( – promoted by navajo)
During the 1870s most non-Indian residents of Arizona developed xenophobia, paranoia, fear, and an attitude of genocide with regard to the Native American people they considered to be “Apache.” For the most part, the Anglo residents of the territory were unaware that there were many different autonomous Apache groups. Basically, the Anglos just wanted them all dead.
In 1871, more than 500 Aravaipa Apache under the leadership of Eskinzin, approached Lieutenant Royal Whitman of Camp Grant and asked for the commander’s permission to quit the fighting and camp under the protection of the military. Lieutenant Whitman told them that he did not have the authority to make a treaty with them and wrote a detailed account to the government asking for guidance. His letter was returned unopened as he had not followed the military procedure of specifying the contents on the outside of the envelope.
In the meantime, the Apache were starving and in desperate need of clothing. Lieutenant Whitman agreed to feed them and the Apache settled near the fort. The Apache men, women, and children chopped and delivered hay for a penny a pound. The commander made sure that the Apache were not cheated when they dealt with American traders. He warned the Apache that any raiding on their part would destroy the truce. He also arranged for nearby American farmers to hire the Apache to harvest barley.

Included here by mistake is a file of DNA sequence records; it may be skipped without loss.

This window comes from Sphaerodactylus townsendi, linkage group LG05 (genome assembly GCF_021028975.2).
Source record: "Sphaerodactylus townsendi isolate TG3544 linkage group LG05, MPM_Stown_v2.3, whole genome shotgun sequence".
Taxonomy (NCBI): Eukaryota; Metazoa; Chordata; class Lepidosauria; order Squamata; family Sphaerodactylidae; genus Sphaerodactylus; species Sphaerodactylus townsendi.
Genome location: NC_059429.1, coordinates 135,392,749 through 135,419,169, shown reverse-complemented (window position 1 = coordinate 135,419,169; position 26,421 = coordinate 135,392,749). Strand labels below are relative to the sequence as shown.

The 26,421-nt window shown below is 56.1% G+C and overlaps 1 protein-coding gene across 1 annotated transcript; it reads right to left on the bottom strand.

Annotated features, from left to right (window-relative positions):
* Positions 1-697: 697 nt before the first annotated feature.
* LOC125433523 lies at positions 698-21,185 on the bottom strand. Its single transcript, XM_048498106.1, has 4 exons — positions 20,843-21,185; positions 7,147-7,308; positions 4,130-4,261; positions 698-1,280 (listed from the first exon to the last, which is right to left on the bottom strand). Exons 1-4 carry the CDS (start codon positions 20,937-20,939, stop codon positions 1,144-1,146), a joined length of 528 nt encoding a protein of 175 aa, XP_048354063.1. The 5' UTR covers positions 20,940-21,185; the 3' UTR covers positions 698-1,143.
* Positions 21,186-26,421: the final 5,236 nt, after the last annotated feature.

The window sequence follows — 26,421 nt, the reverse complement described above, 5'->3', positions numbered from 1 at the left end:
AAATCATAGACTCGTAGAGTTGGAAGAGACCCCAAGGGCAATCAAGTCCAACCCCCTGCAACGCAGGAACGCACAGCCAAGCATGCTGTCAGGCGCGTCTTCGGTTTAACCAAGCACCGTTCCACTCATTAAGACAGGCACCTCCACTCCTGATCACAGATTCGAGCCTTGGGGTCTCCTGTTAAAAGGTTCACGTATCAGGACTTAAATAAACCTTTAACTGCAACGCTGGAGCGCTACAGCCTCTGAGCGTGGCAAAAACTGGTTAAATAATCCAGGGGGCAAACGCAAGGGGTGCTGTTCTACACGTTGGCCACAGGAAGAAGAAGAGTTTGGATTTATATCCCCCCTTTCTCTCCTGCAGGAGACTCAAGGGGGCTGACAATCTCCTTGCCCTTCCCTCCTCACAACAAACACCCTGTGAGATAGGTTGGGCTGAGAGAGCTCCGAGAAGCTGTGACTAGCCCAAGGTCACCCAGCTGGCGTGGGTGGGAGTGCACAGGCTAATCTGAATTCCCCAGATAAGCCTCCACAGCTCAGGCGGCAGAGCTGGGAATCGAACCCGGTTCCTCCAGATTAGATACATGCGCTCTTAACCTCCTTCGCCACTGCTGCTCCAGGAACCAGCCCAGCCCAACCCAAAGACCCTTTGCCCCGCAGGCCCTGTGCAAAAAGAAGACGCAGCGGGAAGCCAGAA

Word of the peaceful arrangement at Camp Grant soon spread to other Apache groups. Lieutenant Whiteman estimated that there would soon be 1,000 Apache settled permanently at Camp Grant.
The good relations between the military and the Apache at Camp Grant, however, did not sit well with certain residents of nearby Tucson. While many American merchants benefited from trade with the peaceful Apache, others worried that the outbreak of peace would end their lucrative military contracts.
Spreading fear among many residents of Tucson, an angry mob quickly became an informal army determined to exterminate the Apache. The mob, accompanied by some Tohono O’odham men, rode to Fort Grant. They massacred 144 Aravaipa Apache who had peacefully settled near the fort. Of those killed, only 8 were adult men. While the military agent watched, the Tucsonans murdered, raped, and mutilated the Apaches and carried away 29 children to be sold into slavery. The massacre convinced President Grant that the Apache needed a reservation to protect them from the Americans.
The citizens who participated in the massacre were tried for murder, but after 15 minutes of deliberation all were acquitted. As a consequence of his sympathetic stand toward the Apache, Lieutenant Whitman became one of the most reviled public figures in Arizona.